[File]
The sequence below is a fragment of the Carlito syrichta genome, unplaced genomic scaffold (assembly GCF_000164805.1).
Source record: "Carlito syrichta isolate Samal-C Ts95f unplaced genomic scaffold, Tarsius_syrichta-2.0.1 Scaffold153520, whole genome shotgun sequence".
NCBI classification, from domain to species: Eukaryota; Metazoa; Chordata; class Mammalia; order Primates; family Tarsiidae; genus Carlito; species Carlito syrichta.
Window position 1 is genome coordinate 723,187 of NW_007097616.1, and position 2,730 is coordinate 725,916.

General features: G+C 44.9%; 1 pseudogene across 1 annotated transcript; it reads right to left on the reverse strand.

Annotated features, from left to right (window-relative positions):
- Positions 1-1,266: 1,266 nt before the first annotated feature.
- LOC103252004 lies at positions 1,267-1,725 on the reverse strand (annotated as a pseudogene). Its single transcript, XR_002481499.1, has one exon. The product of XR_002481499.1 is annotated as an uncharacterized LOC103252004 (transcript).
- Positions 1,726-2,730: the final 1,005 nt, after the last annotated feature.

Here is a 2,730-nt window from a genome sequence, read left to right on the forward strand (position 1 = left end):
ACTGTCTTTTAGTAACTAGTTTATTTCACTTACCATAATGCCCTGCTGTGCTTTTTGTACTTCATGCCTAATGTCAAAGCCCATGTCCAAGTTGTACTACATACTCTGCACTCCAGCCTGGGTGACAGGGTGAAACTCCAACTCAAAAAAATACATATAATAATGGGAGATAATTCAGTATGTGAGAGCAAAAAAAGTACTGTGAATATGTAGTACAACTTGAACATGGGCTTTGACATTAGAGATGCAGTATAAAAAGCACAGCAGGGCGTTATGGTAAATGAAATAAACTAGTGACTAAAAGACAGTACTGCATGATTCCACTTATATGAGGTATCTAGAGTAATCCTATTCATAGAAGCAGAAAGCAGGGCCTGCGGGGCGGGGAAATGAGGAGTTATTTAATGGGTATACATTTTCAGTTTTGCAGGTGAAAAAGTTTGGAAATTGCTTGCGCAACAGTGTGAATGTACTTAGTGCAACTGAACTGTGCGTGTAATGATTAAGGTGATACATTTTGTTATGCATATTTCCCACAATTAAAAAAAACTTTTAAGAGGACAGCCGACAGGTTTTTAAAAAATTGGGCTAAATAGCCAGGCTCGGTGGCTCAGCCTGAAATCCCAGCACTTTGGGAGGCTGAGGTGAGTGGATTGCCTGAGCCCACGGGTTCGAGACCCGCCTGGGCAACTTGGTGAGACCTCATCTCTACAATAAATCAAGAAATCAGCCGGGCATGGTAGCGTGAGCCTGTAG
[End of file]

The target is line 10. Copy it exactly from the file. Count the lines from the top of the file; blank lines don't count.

Here is a 2,730-nt window from a genome sequence, read left to right on the forward strand (position 1 = left end):